John Currin

Kissers, 2006
Oil on canvas
23 x 25 inches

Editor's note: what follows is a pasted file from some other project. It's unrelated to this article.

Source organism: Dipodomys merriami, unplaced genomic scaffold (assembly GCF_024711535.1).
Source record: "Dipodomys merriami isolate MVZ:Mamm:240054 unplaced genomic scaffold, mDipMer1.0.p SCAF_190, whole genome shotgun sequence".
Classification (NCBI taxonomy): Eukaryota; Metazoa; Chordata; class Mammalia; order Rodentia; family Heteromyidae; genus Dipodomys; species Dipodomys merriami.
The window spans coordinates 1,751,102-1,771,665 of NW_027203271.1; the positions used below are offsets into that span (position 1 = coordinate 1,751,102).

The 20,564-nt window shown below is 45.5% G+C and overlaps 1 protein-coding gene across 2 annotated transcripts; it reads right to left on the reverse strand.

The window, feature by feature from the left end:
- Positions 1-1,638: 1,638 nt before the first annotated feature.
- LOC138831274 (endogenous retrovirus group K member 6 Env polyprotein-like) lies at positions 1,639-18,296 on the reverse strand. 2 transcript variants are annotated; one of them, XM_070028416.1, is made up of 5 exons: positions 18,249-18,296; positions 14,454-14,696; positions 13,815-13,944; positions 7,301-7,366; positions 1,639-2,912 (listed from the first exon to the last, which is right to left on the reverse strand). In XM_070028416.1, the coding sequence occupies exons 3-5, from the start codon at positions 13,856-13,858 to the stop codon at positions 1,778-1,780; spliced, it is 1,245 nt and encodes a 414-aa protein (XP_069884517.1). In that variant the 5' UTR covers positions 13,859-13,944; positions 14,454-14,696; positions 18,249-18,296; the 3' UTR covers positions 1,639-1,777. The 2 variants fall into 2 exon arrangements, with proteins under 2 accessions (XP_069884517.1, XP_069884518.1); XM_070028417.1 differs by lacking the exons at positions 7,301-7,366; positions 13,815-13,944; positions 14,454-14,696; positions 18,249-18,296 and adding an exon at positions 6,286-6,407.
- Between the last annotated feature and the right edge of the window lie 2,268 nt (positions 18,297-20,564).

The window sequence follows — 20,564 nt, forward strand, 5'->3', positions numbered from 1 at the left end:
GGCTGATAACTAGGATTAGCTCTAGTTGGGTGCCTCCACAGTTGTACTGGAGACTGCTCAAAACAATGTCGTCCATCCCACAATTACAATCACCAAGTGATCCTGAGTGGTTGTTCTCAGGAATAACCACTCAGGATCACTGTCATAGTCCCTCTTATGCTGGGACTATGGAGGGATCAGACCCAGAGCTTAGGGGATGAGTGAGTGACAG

In a recent exhibition at the Gagosian Gallery, New York, Currin once again dazzled viewers with his humorous mannerist works. In Currin’s latest series he continues his exploration of the history of figurative art and popular culture. Currin has mined diverse sources such as Old Master portraits, 1970s Playboy magazine advertisements, and mid-twentieth century film. These technically laborious works were achieved through a close study and emulation of the compositional devices, graphic rhythms and refined surfaces of sixteenth and seventeenth century European painting. The results of fusing these techniques with contemporary content ranging from popular eroticism to mail-order porcelain creates a body of work that is both attractive and repellent at the same time. Currin and new artists like him seem to be forging forth, rejecting the sanitzed, banal institutional works before them by creating aesthetic, highly charged content driven works.